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KZN Floods: ‘Climate-resilient infrastructure needed to prevent disasters’

Workers from the City’s electricity unit carry out repairs in uMlazi yesterday. Picture: Doctor Ngcobo/African News Agency(ANA)

Workers from the City’s electricity unit carry out repairs in uMlazi yesterday. Picture: Doctor Ngcobo/African News Agency(ANA)

Published Apr 20, 2022

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DURBAN - THE heavy rains that wreaked havoc in KwaZulu-Natal last week have seen renewed calls for climate-resilient infrastructure in municipalities. More than 400 people have been killed, scores are missing and damage estimated at billions has affected 10 districts, including the eThekwini Metro.

The South African Local Government Association (Salga) said that it was essential for municipalities to strengthen their disaster management function as global warming and associated climate change were “projected to cause severe weather patterns that will become a regular occurrence”.

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Salga president Bheki Stofile said it was important to have climate-resilient infrastructure and planning. He added that there was a need to identify environmentally sensitive areas that should be protected and preserved.

“This will be crucial in ensuring that communities are not in these ecosystems that would often result in loss of life and livelihoods due to floods, mudslides and other forms of environmental degradation.”

Stofile said the extensive damage to the KZN road infrastructure also necessitated action on how these were planned and developed.

“It is becoming clear that the storms are no longer just a problem of low-lying areas close to the rivers – stormwater drainage systems, wetlands and rivers can no longer handle heavy downpours,” Stofile said.

The SACP’s Alex Mashilo said while they supported the government’s declaration of emergency and rescue efforts, more needed to be done.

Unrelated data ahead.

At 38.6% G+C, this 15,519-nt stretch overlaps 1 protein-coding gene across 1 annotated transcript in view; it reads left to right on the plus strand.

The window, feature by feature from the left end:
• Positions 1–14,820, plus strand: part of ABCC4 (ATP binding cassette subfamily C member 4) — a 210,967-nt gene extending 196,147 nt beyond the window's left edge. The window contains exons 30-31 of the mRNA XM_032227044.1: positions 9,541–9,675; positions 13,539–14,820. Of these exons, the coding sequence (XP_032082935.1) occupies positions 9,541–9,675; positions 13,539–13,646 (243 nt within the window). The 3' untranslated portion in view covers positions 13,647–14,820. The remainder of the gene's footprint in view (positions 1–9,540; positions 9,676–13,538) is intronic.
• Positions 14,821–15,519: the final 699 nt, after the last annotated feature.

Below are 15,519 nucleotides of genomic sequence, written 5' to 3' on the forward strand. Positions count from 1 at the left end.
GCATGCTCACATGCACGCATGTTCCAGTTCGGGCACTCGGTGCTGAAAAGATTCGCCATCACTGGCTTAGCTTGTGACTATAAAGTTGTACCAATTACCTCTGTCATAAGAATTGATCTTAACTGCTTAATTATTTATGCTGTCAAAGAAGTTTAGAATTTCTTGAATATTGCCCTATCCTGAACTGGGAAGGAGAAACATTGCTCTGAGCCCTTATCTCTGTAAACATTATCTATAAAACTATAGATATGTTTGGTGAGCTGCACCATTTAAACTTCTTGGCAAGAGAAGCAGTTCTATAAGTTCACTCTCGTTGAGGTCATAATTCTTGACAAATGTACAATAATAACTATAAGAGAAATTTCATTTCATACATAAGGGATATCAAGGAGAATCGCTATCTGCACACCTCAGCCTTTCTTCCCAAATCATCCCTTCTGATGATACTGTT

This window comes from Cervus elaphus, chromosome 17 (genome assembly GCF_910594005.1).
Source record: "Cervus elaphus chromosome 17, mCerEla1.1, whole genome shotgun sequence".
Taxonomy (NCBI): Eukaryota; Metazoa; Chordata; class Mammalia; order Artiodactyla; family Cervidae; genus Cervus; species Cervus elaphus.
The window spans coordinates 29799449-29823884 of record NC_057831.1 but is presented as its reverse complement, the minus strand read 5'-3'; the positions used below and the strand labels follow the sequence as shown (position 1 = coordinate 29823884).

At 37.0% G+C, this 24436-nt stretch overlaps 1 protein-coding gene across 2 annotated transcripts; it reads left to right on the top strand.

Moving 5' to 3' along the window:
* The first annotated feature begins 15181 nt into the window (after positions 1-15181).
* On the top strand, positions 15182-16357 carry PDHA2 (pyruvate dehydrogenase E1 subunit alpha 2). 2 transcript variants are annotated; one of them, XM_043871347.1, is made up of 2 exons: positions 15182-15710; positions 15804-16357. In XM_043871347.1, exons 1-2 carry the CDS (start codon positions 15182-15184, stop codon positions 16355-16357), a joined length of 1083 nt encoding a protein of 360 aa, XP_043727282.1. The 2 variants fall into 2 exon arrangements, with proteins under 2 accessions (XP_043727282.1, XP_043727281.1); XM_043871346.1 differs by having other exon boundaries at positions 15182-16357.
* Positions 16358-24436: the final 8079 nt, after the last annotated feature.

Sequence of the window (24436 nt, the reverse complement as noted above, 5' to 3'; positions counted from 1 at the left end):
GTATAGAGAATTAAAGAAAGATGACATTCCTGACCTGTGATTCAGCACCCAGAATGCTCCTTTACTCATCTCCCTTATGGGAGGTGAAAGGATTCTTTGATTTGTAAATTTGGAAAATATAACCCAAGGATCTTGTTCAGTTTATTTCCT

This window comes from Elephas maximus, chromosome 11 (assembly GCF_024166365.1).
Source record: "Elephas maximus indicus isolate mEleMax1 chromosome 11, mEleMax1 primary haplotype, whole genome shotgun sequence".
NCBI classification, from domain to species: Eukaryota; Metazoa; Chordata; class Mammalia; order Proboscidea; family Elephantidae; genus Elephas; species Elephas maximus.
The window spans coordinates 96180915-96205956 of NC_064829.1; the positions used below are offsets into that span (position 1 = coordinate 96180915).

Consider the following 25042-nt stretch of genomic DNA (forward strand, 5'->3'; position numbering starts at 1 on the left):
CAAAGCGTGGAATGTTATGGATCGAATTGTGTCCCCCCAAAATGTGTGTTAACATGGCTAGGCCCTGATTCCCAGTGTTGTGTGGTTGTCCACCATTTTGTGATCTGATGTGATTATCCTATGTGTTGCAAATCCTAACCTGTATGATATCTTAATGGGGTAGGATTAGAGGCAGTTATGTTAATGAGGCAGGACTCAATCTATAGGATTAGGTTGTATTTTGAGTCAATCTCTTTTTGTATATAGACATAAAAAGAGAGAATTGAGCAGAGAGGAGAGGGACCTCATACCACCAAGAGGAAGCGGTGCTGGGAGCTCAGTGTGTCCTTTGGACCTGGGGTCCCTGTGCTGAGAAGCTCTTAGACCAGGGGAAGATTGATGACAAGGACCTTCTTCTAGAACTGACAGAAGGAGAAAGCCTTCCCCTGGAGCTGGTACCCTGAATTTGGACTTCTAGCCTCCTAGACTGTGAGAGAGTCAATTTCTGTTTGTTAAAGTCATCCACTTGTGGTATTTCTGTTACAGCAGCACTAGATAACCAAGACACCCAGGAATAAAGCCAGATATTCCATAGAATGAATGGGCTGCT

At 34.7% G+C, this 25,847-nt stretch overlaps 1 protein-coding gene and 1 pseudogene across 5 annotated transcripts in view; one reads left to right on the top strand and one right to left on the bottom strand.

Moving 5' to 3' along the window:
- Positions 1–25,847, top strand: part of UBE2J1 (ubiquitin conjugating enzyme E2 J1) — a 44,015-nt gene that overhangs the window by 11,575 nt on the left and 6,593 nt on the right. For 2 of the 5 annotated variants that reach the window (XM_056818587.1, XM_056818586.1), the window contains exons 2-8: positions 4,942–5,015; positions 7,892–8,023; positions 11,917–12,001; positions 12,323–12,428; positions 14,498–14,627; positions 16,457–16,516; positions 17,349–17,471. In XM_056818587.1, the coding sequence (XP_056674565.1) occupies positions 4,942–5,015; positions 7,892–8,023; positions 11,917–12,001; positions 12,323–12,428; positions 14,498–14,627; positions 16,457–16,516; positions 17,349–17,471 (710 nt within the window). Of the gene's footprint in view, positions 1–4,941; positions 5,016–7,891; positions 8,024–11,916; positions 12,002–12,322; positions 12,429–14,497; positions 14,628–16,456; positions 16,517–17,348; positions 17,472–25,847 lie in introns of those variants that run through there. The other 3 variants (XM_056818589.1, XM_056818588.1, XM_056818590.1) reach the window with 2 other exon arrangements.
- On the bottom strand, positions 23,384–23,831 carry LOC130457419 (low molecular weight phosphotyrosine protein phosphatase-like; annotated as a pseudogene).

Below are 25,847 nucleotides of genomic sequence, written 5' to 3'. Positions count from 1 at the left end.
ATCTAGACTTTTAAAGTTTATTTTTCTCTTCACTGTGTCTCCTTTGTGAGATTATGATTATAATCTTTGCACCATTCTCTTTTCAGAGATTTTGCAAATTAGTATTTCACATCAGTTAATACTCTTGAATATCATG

“The evidence shows people living in informal settlements were devastated by the floods, particularly those settled in floodplains. It will take them an exceptionally long time to recover from the devastation, thus government must hasten to provide emergency aid to those communities as well.”

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Mashilo said it was also crucial that government and municipalities engaged with people to ensure they did not build settlements in floodplains. “We must in earnest deal with the reality of climate change and the role of capitalist greed in destroying the environment. Everywhere, capitalism’s voracious need for ever-expanding growth has resulted in the destruction of the metabolic relation between societies and nature.”

Mashilo said the struggle for sustainable development, characterised by the decommodification of the environment, among other elements, would contribute to finding long-term solutions to the extremely irregular weather patterns.

“The floods also point to the reality that our infrastructure development needs serious attention. There is therefore the absolute necessity of responding through significant upscaling of public employment programmes to fix and build our infrastructure, particularly storm water drainage systems and roads. There is also the need to ensure that emergency and other public services respond to all and not leave the poor communities behind.”

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He said the results of the floods also pointed to the need for the utilisation of science to harness innovative technologies for infrastructure and settlements that are more resilient to bad weather.

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